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Ask Slashdot: Why Is It So Hard To Make An Accurate Progress Bar?

Soulskill posted about a year and a half ago | from the this-post-is-98%-complete dept.

Programming 736

hyperorbiter writes "How come after 25 years in the tech industry, someone hasn't worked out how to make accurate progress bars? This migration I'm doing has sat on 'less than a minute' for over 30 minutes. I'm not an engineer; is it really that hard?"

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it's because (5, Funny)

Anonymous Coward | about a year and a half ago | (#42879229)

Comment loading ...

Can't Go Backwards (5, Insightful)

naroom (1560139) | about a year and a half ago | (#42879363)

Consider this: Once you've put progress on a bar, you can't take it off. Suppose you start a process that should take 20 minutes, and do the first 5 minutes, progress is now at 25%. But then, partway through, something unexpected happens and you realize the process is actually going to take 40 minutes. You can't take the progress "back" now, that would disorient the user. So you have to rescale the remainder of the bar.

Re:Can't Go Backwards (4, Insightful)

Jafafa Hots (580169) | about a year and a half ago | (#42879377)

I've seen some progress bars that do exactly that - go backwards.

Re:Can't Go Backwards (2)

UltraZelda64 (2309504) | about a year and a half ago | (#42879475)

Yes and it's those--as well as those that dance left and right for no damn reason--that really piss me off.

Re:Can't Go Backwards (0)

Anonymous Coward | about a year and a half ago | (#42879543)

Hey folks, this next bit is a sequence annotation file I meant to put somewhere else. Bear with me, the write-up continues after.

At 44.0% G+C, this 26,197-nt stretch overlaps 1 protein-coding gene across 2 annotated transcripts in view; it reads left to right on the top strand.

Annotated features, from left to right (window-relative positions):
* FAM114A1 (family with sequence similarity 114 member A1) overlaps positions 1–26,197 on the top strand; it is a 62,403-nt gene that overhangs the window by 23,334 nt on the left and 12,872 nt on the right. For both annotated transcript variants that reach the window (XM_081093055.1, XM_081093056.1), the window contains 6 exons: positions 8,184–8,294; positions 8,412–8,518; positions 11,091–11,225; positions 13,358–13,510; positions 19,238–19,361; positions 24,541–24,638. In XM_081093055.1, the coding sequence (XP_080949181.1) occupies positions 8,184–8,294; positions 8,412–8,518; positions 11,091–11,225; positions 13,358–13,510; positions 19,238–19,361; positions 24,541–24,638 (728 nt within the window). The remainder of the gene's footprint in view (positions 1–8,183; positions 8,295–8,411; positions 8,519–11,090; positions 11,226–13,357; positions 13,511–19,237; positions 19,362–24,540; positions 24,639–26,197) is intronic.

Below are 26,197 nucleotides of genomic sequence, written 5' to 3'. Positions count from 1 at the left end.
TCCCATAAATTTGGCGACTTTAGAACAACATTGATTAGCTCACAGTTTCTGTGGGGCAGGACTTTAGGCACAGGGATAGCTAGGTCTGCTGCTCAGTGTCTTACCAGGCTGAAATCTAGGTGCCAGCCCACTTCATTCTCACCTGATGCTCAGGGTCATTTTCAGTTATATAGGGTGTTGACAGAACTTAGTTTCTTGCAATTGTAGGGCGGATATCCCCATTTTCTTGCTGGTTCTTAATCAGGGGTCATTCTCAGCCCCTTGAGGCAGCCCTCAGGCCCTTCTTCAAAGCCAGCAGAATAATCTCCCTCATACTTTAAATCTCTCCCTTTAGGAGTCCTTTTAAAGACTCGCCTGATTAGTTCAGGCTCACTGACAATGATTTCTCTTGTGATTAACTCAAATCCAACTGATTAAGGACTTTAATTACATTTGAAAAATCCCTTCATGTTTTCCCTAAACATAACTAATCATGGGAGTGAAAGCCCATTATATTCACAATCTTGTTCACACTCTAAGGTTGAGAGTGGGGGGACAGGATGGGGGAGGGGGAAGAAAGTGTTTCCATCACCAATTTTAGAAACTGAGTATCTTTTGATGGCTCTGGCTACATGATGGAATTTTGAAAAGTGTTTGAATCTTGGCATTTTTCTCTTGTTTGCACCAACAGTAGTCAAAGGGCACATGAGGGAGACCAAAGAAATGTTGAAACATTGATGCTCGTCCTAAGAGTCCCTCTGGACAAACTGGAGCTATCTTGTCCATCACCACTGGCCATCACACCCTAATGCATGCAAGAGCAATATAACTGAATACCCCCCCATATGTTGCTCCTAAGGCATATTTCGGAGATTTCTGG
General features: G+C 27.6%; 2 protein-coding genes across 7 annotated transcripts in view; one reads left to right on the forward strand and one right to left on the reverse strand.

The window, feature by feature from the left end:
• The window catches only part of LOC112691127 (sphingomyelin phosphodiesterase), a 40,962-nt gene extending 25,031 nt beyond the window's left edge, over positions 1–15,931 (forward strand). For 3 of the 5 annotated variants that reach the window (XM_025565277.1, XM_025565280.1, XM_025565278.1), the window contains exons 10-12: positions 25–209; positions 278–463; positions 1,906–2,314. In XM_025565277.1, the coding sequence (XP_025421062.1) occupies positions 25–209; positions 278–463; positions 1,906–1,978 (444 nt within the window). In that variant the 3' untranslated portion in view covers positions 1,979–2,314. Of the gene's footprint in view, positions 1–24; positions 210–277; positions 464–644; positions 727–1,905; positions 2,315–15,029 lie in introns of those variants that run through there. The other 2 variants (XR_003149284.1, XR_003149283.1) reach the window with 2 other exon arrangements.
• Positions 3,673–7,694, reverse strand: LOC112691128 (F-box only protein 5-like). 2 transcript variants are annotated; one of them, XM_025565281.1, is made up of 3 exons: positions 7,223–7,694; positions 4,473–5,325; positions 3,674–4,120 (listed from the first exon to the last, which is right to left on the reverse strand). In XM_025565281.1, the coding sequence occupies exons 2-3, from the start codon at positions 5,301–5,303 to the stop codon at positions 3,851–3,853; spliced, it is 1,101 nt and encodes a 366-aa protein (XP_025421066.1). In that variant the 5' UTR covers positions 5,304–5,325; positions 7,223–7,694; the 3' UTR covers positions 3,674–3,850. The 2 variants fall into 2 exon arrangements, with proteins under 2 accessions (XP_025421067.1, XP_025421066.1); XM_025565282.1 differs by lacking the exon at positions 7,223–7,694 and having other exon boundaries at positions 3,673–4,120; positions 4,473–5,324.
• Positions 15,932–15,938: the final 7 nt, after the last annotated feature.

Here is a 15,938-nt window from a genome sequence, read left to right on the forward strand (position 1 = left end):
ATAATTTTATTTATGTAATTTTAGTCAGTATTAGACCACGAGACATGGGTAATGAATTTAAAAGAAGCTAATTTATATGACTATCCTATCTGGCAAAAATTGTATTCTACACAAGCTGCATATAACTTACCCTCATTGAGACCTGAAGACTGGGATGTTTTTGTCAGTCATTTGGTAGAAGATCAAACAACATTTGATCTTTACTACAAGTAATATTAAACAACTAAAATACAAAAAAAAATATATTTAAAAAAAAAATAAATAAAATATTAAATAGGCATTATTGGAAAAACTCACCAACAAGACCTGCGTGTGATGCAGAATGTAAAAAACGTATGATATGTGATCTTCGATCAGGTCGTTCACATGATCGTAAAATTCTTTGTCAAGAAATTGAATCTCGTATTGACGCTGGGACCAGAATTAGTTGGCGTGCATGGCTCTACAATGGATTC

Yes it can. Just try a full-compile using ISE Eiffel :)

Predicting the future is hard (0)

Anonymous Coward | about a year and a half ago | (#42879233)

even on a small scale

Not hard at all (1)

Zynder (2773551) | about a year and a half ago | (#42879315)

The computer is able to measure it's data throughput, read/write times, etc. Whether programmars actually do this measurment I don't know. But if the computer knows how fast it is reading or writing a disk or transferring over the LAN then there is no reason why it shouldn't be able to make those calculations. Even if the environment changes from task swapping or adding overhead or whatever then the measurement, being dynamic, can be recalculated on the fly and the 'finish time' updated accordingly.

Mandatory Car Analogy: I know that if my speedometer indicates 60 miles/hour, that in one minute I will have travelled one mile. That's predicting the future son!

Re:Not hard at all (1)

LiENUS (207736) | about a year and a half ago | (#42879433)

So if you're transferring a file over the network maxing it out and you know it will take 10 minutes but then your wife starts streaming video over the network, how do you predict that at the start of the transfer? It's pretty damn difficult to predict the future man.

Mandatory Car Analogy: How long will it take you to drive 60 miles if you're going 60 miles/hour now? (what you don't know is that in two minutes someones going to cut you off and you'll end up rear ending them)

Re:Not hard at all (2)

Lisias (447563) | about a year and a half ago | (#42879469)

The programmer does what the boss tell him to do.

The Progress Bar loses his functionality when Windows 96 start to use it just as something that moves on the screen. No real processing is associated with the Bar or Animation activity!

On the other hand, there are programs that do it right! Unfortunately, one of the best examples I have is a console Linux program: The Midnight Commander - so, very few people nowadays is exposed to a correctly written Progress Status notifier mechanism...

Re:Not hard at all (1)

fsterman (519061) | about a year and a half ago | (#42879571)